6.0 (revision 14673)
Application Sampling

This document describes how to use the sampling options within Score-P.


Score-P supports sampling that can be used concurrently to instrumentation to generate profiles and traces. In the following, we will describe how sampling differs from instrumentation. Reading this text will help you to interpret resulting performance data. However, if you are aware of how sampling works, you can skip the preface.

In our context, we understand sampling as a technique to capture the behavior and performance of programs. We interrupt the running programs at a specified interval (the sampling period) and capture the current state of the program (i.e., the current stack) and performance metrics (e.g., PAPI). The obtained data is than further stored as a trace or a profile and can be used to analyze the behavior of the sampled program.

Before version 2.0 of Score-P, only instrumentation-based performance analysis had been possible. Such an instrumentation relies on callbacks to the measurement environment (instrumentation points), e.g., a function enter or exit. The resulting trace or profile presented the exact runtimes of the functions, augmented with performance data and communication information. However, instrumentation introduces a constant overhead for each of the instrumentation points. For small instrumented functions, this constant overhead can be overwhelming.

Sampling provides the opportunity to prevent this overwhelming overhead, and even more, the overhead introduced by sampling is controllable by setting the sampling rate. However, the resulting performance data is more "fuzzy". Not every function call is captured and thus the resulting data should be analyzed carefully. Based on the duration of a function and the sampling period, a function call might or might not be included in the gathered performance data. However, statistically, the profile information is correct. Additionally, the sampling rate allows to regulate the trade-off between overhead and correctness, which is not possible for instrumentation.

In Score-P we support both instrumentation and sampling. This allows you for example to get a statistical overview of your program as well as analyzing the communication behavior. If a sample hits a function that is known to the measurement environment via instrumentation (e.g., by OPARI2), the sample will show the same function in the trace and the profile.


This version of Score-P provides support for sampling. To enable sampling, several prerequisites have to be met.

Configure Options


If libunwind is not installed in a standard directory, you can provide the following flags in the configure step:

--with-libunwind=(yes|no|<Path to libunwind installation>)
If you want to build scorep with libunwind but do
not have a libunwind in a standard location, you
need to explicitly specify the directory where it is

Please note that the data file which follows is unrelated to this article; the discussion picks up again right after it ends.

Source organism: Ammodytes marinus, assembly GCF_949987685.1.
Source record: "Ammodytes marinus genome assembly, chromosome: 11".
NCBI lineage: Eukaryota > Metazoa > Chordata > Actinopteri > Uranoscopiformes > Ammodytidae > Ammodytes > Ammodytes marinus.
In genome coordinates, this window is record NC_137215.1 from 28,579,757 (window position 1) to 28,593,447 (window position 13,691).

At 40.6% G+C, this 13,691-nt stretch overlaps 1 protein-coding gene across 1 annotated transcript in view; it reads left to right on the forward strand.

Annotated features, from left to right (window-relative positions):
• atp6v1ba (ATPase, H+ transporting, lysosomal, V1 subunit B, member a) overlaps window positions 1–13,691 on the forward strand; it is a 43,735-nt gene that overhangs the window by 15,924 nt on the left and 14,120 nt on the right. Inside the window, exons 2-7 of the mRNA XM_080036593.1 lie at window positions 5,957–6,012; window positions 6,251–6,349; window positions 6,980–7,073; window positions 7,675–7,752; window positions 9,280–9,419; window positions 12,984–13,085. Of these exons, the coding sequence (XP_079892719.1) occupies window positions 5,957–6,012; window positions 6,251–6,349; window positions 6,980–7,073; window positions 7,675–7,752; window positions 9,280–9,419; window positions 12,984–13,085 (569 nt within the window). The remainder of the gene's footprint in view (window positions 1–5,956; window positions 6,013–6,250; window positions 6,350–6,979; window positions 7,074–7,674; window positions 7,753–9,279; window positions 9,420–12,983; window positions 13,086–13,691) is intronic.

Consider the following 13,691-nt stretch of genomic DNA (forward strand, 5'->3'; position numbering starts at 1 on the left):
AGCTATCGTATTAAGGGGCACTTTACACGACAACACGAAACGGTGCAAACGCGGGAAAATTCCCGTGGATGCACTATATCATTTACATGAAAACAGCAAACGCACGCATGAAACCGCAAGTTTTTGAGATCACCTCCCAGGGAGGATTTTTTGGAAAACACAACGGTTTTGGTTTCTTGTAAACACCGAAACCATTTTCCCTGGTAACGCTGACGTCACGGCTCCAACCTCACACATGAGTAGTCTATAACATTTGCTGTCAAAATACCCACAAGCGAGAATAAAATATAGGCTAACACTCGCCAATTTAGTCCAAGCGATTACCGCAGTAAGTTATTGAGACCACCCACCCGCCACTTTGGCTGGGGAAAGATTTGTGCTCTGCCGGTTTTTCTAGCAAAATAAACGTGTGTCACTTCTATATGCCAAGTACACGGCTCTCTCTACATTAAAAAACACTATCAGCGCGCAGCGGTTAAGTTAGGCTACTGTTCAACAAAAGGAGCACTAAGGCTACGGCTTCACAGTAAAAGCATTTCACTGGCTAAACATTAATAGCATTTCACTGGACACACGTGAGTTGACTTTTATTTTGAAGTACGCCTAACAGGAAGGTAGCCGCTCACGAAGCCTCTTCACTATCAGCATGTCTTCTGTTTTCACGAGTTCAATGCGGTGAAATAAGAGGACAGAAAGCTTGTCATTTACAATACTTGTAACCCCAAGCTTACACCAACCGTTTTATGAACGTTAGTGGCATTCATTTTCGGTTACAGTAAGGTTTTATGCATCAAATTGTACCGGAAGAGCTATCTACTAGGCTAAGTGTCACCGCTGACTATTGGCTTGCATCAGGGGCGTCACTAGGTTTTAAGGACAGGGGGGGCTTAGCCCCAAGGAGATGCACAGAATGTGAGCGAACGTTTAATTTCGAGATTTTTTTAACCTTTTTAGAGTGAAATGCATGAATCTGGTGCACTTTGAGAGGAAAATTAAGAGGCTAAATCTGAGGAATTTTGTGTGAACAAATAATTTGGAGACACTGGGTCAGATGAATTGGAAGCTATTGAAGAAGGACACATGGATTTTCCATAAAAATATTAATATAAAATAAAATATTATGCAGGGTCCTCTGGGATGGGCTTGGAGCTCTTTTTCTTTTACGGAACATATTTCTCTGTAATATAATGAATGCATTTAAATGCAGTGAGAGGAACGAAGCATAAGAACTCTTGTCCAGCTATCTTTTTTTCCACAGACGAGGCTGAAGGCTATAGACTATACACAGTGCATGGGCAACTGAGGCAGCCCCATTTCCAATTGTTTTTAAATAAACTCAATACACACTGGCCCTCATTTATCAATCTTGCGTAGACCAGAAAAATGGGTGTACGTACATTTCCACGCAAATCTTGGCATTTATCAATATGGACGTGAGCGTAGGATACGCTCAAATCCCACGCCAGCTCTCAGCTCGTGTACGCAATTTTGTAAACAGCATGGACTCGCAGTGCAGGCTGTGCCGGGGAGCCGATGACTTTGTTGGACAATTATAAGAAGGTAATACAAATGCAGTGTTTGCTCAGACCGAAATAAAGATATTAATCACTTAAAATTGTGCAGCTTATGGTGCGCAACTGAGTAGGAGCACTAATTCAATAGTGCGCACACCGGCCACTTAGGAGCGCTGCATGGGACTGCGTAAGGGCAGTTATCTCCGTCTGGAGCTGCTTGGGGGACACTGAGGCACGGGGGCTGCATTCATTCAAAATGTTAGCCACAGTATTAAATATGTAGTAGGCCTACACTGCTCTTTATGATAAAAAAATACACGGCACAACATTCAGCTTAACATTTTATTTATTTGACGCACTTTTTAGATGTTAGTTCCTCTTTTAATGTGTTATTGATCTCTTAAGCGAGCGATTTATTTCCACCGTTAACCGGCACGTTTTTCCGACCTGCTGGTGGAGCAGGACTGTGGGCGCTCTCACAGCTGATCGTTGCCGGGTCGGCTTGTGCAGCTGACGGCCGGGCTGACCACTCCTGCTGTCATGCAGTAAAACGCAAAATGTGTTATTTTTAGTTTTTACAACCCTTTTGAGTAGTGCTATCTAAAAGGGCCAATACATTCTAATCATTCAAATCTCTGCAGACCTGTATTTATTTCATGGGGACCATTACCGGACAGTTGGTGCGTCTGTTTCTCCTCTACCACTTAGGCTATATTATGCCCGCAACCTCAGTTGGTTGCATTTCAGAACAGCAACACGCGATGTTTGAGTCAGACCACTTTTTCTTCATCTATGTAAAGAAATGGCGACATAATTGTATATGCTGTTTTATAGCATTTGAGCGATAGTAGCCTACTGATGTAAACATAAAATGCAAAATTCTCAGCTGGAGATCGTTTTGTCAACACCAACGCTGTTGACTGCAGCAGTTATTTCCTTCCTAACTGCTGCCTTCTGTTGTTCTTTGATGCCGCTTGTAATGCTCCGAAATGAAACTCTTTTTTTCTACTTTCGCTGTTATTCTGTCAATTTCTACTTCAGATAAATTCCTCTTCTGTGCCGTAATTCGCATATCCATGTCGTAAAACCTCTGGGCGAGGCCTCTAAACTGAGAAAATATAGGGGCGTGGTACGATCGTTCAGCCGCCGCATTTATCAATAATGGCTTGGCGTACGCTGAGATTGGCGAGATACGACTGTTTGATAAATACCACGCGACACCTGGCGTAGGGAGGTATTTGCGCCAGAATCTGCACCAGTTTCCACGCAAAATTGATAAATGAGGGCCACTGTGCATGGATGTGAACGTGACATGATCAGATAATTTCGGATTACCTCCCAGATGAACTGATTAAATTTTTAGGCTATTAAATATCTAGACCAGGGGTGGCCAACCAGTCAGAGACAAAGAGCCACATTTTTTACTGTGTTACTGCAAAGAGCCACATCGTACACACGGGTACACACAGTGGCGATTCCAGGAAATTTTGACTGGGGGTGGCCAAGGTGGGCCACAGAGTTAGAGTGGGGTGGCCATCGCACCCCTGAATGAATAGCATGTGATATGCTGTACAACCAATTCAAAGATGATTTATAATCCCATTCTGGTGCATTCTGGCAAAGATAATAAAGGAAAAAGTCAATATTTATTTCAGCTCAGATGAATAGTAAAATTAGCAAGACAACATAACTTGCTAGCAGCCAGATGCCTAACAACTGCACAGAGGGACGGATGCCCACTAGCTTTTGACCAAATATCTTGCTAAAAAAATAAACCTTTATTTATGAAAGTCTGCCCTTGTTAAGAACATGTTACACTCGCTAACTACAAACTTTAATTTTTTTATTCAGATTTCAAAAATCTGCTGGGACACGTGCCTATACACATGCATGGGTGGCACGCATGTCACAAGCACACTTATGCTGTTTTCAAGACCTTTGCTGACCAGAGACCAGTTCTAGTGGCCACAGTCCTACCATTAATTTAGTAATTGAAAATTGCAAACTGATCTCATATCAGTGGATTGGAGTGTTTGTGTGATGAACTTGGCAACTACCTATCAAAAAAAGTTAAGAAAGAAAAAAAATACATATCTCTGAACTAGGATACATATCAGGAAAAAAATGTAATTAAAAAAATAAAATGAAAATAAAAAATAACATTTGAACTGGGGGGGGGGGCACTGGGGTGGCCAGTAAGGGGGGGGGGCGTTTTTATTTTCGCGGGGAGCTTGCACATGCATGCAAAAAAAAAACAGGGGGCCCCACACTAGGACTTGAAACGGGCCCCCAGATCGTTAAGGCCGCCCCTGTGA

installed. On non-cross-compile systems we search
the system include and lib paths per default [yes];
on cross-compile systems, however, you have to
specify a path [no]. --with-libunwind is a shorthand
for --with-libunwind-include=<Path/include> and
--with-libunwind-lib=<Path/lib>. If these shorthand
assumptions are not correct, you can use the
explicit include and lib options directly.
--with-libunwind-include=<Path to libunwind headers>
--with-libunwind-lib=<Path to libunwind libraries>

Sampling Related Score-P Measurement Configuration Variables

The following lists the Score-P measurement configuration variables which are related to sampling. Please refer to the individual variables for a more detailed description.

Use Cases

Enable unwinding in instrumented programs

Additionally to the instrumentation, you now see where the instrumented region has been called. A pure MPI instrumentation for example does not tell you which functions have been issuing communications. With unwinding enabled, this is revealed and stored in the trace or profile.

Instrument your program, e.g., with MPI instrumentation enabled.

scorep mpicc my_mpi_code.c -o my_mpi_application

Set the following environment variables:


Run your program

mpirun -np 16 ./my_mpi_application

Instrument a hybrid parallel program and enable sampling

In this example you get rid of a possible enormous compiler instrumentation overhead but you are still able to see statistical occurrences of small code regions. The NAS Parallel Benchmark BT-MZ for example uses small sub functions within OpenMP parallel functions that increase the measurement overhead significantly when compiler instrumentation is enabled.

Instrument your program, e.g., with MPI and OpenMP instrumentation enabled.

scorep mpicc -fopenmp my_hybrid_code.c -o my_hybrid_application

Note: If you use the GNU compiler and shared libraries of Score-P you might get errors due to undefined references depending on your gcc version. Please add --no-as-needed to your scorep command line. This flag will add a GNU ld linker flag to fix undefined references when using shared Score-P libraries. This happens on systems using --as-needed as linker default. It will be handled transparently in future releases of Score-P.

Set the following environment variables:


If you want to use a sampling event and period differing from the default settings you additionally set:


Run your program

mpirun -np 16 ./my_mpi_application

Test Environment


Instrument NAS BT-MZ code

vim config/make.def

Set add the Score-P wrapper to your MPI Fortran compiler.

MPIF77 = scorep mpif77

Recompile the NAS BT-MZ code.

make clean
make bt-mz CLASS=C NPROCS=128

Run instrumented binary

cd bin
sbatch run.slurm

Batch script example:

#SBATCH --nodes=32
#SBATCH --tasks-per-node=4
#SBATCH --cpus-per-task=2
#SBATCH --time=00:30:00
export NPB_MZ_BLOAD=0
export SCOREP_SAMPLING_EVENTS=perf_cycles@2000000
export SCOREP_EXPERIMENT_DIRECTORY='bt-mz_C.128x2_trace_unwinding'
srun ./bt-mz_C.128